A few months ago I left Verizon for Virgin Mobile, and I couldn’t be happier.  I was lucky a friend had persuaded me to give it a try.  Before then, prepaid mobile service wasn’t on my radar, at all.  Why is that?

For one thing, there’s the stigma.  I’d always thought of the prepaid market as being for the credit-challenged among us.  This understanding was accurate at one point.  Prepaid cell service began as a way for someone with bad credit or no credit to essentially put down a “deposit” (hence, pre-paying for service).  By contrast, if you were middle class and credit worthy, the major carriers trusted you enough to give you service and take your payment at month’s end (aka, “post-paid”), even gave you a free phone.  It’s a little-recognized symbol of socioeconomic status.  Even more to the point of stigma:  prepaid phone cards and disposable “burner” phones purchased in convenience stores were associated with drug dealers who needed untraceable hardware for illicit communications.

There is admittedly a somewhat sketchy feel to using prepaid service.  My experience is with Virgin Mobile (VM), but I imagine this applies to most of the prepaid sector.  VM clearly insulates itself behind the Internet, encouraging all customer contact to happen through their website.  And even on the website, there is no traditional “bill”– no “statement”, no calls log, and most importantly, no account number.  If you’re able to figure out how to get an actual human being on the phone at Virgin Mobile, you’ll find them seriously cagey upon you requesting your account number.  Ask them for your account number, and they ask you why you want it.  I guess most customers seek their account number when they’re jumping ship to another carrier (you need it to port your number to another carrier).  For my part, I wanted my account number to set up VM as a “payee” at my bank to schedule automatic monthly payments.  Guess what?  Virgin Mobile doesn’t deal with banks.  They only accept credit / debit cards or “Top Up” cards purchased at drugstores and big-box retailers.  They do not accept paper checks.  Nor can you register a bank account with them for electronic payments.  (Not that I would ever do that, but since when does a company not want your bank account info?)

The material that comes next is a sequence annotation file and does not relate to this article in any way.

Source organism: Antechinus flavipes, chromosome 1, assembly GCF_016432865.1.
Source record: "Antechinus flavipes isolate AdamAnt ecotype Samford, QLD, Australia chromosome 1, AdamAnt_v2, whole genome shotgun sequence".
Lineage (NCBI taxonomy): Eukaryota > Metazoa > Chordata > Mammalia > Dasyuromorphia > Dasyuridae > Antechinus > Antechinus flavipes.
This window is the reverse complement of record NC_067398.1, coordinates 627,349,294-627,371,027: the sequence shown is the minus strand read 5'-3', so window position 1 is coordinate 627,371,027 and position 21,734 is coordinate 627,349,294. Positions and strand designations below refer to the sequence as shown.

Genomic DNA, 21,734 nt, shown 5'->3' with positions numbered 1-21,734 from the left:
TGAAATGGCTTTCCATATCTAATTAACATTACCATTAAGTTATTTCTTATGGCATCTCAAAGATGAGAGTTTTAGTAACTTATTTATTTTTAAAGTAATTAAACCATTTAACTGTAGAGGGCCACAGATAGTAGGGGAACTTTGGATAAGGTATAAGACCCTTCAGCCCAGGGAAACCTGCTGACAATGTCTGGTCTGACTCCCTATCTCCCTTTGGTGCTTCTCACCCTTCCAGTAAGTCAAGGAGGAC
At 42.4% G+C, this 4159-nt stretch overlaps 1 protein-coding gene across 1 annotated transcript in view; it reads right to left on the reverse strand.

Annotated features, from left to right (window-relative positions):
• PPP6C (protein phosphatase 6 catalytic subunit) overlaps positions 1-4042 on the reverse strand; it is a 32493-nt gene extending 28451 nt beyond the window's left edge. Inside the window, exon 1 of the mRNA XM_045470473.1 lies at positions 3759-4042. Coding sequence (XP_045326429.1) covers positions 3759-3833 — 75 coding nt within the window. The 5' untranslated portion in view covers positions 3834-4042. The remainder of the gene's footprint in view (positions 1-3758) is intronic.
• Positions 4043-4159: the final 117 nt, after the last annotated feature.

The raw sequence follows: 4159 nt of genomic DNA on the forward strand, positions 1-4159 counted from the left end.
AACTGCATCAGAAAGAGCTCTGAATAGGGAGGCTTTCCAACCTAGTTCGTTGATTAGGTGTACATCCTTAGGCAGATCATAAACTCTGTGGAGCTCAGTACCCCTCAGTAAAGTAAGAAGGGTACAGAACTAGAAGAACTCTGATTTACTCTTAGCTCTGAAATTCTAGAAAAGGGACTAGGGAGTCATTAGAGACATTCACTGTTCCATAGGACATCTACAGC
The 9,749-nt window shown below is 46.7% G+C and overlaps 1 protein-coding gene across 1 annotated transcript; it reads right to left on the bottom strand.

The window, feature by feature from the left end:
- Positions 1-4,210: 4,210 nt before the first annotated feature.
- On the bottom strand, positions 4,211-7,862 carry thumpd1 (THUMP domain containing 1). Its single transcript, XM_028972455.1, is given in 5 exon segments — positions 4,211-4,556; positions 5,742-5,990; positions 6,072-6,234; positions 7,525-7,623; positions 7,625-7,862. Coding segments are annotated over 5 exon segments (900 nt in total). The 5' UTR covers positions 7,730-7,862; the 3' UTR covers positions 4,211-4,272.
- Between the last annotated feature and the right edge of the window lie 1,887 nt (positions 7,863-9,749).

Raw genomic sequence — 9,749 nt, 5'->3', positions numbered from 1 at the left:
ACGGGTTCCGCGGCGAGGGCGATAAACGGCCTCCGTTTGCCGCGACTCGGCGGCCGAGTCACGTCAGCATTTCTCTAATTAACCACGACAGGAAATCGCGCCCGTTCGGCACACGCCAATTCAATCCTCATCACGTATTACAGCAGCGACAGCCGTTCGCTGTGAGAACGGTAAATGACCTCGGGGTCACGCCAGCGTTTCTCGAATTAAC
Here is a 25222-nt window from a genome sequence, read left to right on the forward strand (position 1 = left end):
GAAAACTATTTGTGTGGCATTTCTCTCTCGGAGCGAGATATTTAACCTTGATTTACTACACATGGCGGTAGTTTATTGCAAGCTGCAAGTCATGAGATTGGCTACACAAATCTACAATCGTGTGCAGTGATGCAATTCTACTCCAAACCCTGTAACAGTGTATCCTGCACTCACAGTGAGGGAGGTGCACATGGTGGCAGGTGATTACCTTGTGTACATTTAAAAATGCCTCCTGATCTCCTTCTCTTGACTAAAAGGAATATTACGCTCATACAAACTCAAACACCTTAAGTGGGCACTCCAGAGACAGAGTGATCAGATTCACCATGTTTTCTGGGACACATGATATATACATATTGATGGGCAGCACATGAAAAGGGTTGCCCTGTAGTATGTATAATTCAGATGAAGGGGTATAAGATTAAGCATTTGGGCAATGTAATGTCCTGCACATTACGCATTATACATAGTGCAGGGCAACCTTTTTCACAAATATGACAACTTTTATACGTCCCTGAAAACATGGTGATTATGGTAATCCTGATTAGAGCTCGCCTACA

So what convinced me to try them?

How about saving $70 every month?  Yep, my Verizon bill was $107 each month.  I’m now paying only $37 a month to Virgin Mobile.  Sure, this is for only 300 minutes.  But $107 only got me 450 minutes from Verizon.  And with VM I get unlimited texting and data.  My $107 with Verizon only gave me 4 gigs of data.

The unlimited data has been a big plus.  I now get to watch Netflix on my phone anytime I want, without worrying about my data plan.  With Verizon, that 4 gigs of data was good for only about eight episodes of “Breaking Bad.”  One caveat for heavy data users:   there have been reports of data “throttling”.  I have yet to experience this, but I’m actually not that heavy of a data user.

How do I manage with only 300 minutes on my plan?  The same way I managed with only 450 minutes on my Verizon plan:  I make most of my calls via the Internet.  I use an inexpensive ($5 one-time purchase) VoIP app called GrooveIP.  GrooveIP uses Google Voice to make and receive free calls over the Internet.  It works best over Wi-Fi and 4G, and it does work well enough over 3G, as well.  VoIP setup is somewhat complicated, but here’s how:  http://www.addictivetips.com/mobile/make-free-wi-fi-voip-voice-calls-with-android-guide/

I’ve definitely encountered some drawbacks.  Make special note of this one — although there are a number of BYOD (bring your own device) prepaid carriers, Virgin Mobile isn’t one of them.  You have to buy a Virgin Mobile phone, whose offerings are somewhat limited.  Better than in the past (they carry iPhones, now).  But still limited.  There’s no contract, so there’s no discount on any of the phones.  So I limited myself to a $200 phone budget.  I chose the Samsung Galaxy Reverb.